In the second of England Boxing’s features as part of their #FightingBack mental health campaign, Zareena Linney says boxing has helped a number of people she has worked with address a variety of issues.
“My name is Zareena, or ‘Zed’, and I have been a youth worker and youth work manager in Surrey for 20 years. I have always had a heart for supporting young people in communities and over the years have worked with hundreds of young people.
Many have been struggling with a range of mental health issues such as low confidence, anxiety, depression, self-harm and eating disorders. Some were getting involved in crime and vulnerable to gang issues.
I have seen first-hand how boxing can have a positive impact on addressing such issues.
As a youthwork manager for the local council, one of the ways I addressed local issues was to by working with a local boxer to deliver sessions in youth centres, alongside my team providing youth worker support.
I saw good engagement – the young people’s mental health improved and they were preferring to focus on the fitness and moves rather than engage in crime. Some of the young people wanted the space to talk to trusted, accepting adults who were caring and would listen and value them, and they spoke about things they were struggling with as well as their ideas, hopes and dreams.
Sadly, over the last few years youth work across the country has been reduced, with positive activities reaching some of the most vulnerable young people disappearing, and in some cases provision has been closed all together. Youth worker jobs were vulnerable and it saddened me.
The need is great, and all I could see was mental health problems and crime with young people increasing, while their needs were not being met by the services on offer.
During this period, I started boxing and I enjoyed it, especially the moves, the interaction with others, and the ethos around respect and community. Boxing is a great sport for providing boundaries – emotional, personal, and club boundaries – and through practicing boxing techniques like defences, and by making decisions such as which blocks to use and which counters to deliver, we can encourage creative, independent thinkers.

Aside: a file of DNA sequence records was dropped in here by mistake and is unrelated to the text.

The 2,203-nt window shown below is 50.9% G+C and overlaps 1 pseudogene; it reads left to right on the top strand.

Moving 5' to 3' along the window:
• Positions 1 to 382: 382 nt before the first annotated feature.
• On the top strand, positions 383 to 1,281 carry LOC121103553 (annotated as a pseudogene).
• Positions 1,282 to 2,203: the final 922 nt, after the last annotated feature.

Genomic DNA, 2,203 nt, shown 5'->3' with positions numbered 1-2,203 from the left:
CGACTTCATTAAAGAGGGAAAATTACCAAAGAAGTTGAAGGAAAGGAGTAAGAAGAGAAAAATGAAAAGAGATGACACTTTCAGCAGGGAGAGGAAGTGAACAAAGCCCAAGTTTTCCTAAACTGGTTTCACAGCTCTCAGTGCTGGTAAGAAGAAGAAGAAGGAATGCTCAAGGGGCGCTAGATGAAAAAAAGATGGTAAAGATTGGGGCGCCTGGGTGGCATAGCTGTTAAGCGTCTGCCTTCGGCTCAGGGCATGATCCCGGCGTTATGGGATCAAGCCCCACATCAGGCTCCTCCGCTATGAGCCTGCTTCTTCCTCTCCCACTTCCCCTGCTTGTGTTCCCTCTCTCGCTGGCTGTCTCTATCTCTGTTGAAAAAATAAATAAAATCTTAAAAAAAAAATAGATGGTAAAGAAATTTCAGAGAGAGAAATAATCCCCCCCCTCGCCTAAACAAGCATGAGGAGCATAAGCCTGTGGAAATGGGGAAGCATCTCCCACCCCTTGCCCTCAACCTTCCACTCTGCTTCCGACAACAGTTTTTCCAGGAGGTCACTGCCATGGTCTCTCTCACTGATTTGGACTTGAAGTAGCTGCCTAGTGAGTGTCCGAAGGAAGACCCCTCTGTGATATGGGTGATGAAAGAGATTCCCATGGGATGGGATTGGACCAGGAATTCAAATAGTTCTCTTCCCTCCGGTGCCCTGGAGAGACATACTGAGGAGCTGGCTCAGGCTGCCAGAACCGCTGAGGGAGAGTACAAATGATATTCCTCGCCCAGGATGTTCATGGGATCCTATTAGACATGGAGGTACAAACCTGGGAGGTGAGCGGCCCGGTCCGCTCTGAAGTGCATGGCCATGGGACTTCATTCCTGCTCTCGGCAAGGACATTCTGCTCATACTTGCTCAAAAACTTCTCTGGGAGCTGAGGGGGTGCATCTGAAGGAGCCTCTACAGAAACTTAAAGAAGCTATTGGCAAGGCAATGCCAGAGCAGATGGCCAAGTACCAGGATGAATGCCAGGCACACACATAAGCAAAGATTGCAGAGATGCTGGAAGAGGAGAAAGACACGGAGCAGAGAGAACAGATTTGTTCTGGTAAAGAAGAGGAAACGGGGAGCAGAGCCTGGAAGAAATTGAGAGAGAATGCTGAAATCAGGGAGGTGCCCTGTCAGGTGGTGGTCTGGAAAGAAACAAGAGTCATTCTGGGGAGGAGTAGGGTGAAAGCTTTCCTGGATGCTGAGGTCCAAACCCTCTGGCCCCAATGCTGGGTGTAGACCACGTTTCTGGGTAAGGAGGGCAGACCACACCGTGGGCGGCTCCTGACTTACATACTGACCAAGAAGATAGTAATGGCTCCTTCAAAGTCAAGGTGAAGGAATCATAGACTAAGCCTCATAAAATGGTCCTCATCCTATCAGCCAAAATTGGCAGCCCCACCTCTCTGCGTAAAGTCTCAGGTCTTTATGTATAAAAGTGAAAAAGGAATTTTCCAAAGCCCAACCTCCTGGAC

Young people can enjoy the thrill of the fight within clearly defined parameters and boundaries. This can greatly improve confidence, self-esteem and, when mixed with encouragement, a caring coach and support, can really benefit mental health.
I wanted to progress within the sport and I became a qualified England Boxing level 1 coach. I started training at a local club to perfect the basics and met young people with a real passion for the sport. One encounter with a young woman that had started the sport at 14 sticks with me. She had mental health problems and told me that boxing gave her a break from feeling angry all the time – whenever she trained she felt ok. I asked her, ‘So boxing solved your mental health issues?’ ‘No,’ she said, ‘I needed someone to talk to about my issues as well.’
That conversation planted the idea of delivering boxing with youth work workshops, using the power and pull of boxing alongside youth work to give young people a chance to share and explore together and improve mental health.
In July 2018 I set up Youthbox to do exactly that.
Youthbox offers community non-contact boxing and fitness/games for young people followed by youth work support and workshops, delivered by myself as a qualified youth worker and boxing coach. Youthbox aims to improve mental and physical health, support young people and distract them from crime, and reduce violence.
Alongside the boxing training I have delivered workshops on topics including building relationships, managing emotions, and exploring attitudes views and beliefs. The value of this work is being recognised locally, and I have delivered programmes via borough council playschemes, leisure services, family sports events, and youth centres.
Boxing strengthens mind, body and soul, and can help young people to face the challenges in their lives. Boxing training, alongside the opportunity to talk about struggles and hopes to trusted youth workers and coaches, can only improve the mental health of our future generation – our young people.
Boxing and youth work – it’s a perfect combination!
For more information please visit the Youthbox Facebook page by clicking here.